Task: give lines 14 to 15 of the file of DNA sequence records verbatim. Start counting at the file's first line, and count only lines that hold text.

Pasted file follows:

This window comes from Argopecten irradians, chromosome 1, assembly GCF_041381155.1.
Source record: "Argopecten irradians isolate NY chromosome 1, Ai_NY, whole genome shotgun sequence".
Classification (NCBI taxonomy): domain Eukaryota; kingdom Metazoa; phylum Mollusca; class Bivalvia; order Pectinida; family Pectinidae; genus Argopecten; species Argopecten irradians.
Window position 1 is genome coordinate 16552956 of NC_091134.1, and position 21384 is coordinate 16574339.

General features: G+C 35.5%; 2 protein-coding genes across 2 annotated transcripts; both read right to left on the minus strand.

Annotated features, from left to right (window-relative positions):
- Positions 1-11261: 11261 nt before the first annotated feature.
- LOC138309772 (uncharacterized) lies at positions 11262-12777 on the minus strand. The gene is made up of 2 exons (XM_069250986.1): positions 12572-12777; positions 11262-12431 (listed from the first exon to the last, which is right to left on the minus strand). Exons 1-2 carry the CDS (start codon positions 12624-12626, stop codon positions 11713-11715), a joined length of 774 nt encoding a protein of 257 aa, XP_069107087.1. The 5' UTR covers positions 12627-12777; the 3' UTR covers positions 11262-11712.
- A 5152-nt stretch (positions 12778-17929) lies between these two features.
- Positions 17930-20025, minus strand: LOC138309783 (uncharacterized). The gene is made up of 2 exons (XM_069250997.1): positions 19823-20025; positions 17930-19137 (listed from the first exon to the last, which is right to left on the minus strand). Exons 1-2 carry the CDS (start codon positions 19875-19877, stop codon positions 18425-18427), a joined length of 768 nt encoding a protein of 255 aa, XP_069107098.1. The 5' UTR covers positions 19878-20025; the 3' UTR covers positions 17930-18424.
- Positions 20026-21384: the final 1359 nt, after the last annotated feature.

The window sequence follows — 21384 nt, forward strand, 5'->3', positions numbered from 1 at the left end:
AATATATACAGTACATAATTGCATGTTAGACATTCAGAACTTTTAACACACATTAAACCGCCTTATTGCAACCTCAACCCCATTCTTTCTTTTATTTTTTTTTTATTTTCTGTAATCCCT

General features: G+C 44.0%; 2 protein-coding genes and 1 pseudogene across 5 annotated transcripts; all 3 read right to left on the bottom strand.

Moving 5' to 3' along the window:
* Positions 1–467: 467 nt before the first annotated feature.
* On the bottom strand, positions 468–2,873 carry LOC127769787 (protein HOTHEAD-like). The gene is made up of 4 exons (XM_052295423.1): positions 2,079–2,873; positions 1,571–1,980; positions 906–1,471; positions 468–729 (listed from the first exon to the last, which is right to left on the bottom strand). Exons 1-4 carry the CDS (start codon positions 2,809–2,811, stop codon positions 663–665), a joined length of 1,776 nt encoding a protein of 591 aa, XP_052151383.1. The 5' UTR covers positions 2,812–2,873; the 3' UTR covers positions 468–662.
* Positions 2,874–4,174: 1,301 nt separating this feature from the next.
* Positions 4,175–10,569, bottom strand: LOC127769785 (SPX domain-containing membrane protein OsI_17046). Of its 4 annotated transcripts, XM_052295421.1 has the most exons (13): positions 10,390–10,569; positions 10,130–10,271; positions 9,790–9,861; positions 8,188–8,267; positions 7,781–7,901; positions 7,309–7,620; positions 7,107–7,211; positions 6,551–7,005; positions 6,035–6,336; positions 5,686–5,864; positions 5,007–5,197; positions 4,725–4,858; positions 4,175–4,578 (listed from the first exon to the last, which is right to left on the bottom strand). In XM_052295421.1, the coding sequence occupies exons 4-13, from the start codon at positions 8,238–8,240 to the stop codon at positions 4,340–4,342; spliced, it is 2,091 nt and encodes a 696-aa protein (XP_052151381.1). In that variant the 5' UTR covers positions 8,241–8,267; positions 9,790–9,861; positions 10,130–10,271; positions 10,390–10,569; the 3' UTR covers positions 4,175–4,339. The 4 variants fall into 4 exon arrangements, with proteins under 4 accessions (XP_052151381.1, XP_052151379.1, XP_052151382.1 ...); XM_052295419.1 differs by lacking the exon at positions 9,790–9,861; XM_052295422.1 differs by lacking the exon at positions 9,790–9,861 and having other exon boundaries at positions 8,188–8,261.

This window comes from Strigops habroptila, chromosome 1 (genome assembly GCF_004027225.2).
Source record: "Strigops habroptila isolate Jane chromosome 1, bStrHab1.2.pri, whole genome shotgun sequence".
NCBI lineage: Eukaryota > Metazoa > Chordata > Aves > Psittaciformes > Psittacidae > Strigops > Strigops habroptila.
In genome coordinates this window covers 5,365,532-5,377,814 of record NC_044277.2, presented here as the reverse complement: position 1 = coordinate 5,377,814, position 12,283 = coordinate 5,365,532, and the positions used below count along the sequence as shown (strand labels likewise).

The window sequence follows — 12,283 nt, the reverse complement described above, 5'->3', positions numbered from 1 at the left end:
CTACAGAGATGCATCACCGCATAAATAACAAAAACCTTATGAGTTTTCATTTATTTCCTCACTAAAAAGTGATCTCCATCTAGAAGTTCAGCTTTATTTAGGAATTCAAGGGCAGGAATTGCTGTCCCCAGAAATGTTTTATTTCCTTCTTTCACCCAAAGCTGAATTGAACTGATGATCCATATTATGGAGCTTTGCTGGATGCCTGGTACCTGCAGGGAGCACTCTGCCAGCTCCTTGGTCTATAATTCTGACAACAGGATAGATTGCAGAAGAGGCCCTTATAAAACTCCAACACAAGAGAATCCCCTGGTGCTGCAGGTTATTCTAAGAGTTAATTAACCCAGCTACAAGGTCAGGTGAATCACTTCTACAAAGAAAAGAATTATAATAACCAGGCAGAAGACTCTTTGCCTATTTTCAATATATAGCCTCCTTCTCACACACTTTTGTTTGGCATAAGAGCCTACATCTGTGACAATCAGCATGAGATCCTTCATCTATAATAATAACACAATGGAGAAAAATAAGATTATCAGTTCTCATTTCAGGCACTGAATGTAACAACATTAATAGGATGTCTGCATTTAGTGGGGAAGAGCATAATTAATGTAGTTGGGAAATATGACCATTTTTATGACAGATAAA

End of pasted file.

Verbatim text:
General features: G+C 44.0%; 2 protein-coding genes and 1 pseudogene across 5 annotated transcripts; all 3 read right to left on the bottom strand.

Moving 5' to 3' along the window: